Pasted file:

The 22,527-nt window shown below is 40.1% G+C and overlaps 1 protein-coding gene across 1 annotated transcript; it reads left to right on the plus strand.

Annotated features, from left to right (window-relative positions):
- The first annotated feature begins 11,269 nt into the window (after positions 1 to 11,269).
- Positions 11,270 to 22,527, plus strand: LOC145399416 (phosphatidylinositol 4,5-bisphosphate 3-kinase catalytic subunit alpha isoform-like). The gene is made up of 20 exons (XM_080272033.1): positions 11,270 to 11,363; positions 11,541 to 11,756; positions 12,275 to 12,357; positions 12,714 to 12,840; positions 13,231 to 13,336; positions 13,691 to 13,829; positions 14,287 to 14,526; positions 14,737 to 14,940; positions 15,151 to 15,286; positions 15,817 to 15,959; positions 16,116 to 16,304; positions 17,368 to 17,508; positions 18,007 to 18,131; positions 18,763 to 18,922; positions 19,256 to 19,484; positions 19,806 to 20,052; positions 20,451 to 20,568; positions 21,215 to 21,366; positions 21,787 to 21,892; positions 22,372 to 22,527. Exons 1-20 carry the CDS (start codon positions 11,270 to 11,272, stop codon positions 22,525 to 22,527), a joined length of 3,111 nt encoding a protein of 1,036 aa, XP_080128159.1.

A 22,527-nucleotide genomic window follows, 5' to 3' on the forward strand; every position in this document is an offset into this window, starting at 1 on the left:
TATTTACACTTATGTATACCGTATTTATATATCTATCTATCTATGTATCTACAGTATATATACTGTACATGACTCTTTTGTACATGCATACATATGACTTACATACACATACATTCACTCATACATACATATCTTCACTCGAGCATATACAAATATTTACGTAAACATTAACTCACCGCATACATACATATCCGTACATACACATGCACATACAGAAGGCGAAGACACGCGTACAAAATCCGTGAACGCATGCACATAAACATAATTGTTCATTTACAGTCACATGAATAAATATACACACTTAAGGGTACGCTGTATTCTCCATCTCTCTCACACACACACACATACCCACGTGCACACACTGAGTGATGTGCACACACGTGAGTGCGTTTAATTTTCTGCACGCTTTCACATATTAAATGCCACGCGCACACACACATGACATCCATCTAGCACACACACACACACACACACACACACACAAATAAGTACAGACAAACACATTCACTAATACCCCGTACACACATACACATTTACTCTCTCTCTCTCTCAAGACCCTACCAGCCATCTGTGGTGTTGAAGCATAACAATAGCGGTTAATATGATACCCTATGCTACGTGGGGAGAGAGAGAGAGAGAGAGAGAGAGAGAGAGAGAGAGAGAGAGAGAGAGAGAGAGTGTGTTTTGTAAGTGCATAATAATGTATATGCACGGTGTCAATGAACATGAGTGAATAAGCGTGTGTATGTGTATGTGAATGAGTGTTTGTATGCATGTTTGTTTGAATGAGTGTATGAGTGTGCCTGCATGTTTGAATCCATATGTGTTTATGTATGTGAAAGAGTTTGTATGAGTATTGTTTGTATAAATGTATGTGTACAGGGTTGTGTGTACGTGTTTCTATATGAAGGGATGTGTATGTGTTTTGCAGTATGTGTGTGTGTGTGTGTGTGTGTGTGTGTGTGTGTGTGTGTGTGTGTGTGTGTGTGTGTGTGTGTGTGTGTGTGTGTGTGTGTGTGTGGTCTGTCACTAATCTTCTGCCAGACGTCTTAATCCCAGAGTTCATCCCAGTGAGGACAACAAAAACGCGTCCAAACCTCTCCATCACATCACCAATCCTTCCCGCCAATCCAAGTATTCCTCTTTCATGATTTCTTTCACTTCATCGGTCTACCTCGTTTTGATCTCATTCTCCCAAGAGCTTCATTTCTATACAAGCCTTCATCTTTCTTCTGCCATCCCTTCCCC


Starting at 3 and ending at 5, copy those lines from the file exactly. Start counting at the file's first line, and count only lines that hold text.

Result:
- The first annotated feature begins 11,269 nt into the window (after positions 1 to 11,269).
- Positions 11,270 to 22,527, plus strand: LOC145399416 (phosphatidylinositol 4,5-bisphosphate 3-kinase catalytic subunit alpha isoform-like). The gene is made up of 20 exons (XM_080272033.1): positions 11,270 to 11,363; positions 11,541 to 11,756; positions 12,275 to 12,357; positions 12,714 to 12,840; positions 13,231 to 13,336; positions 13,691 to 13,829; positions 14,287 to 14,526; positions 14,737 to 14,940; positions 15,151 to 15,286; positions 15,817 to 15,959; positions 16,116 to 16,304; positions 17,368 to 17,508; positions 18,007 to 18,131; positions 18,763 to 18,922; positions 19,256 to 19,484; positions 19,806 to 20,052; positions 20,451 to 20,568; positions 21,215 to 21,366; positions 21,787 to 21,892; positions 22,372 to 22,527. Exons 1-20 carry the CDS (start codon positions 11,270 to 11,272, stop codon positions 22,525 to 22,527), a joined length of 3,111 nt encoding a protein of 1,036 aa, XP_080128159.1.

A 22,527-nucleotide genomic window follows, 5' to 3' on the forward strand; every position in this document is an offset into this window, starting at 1 on the left: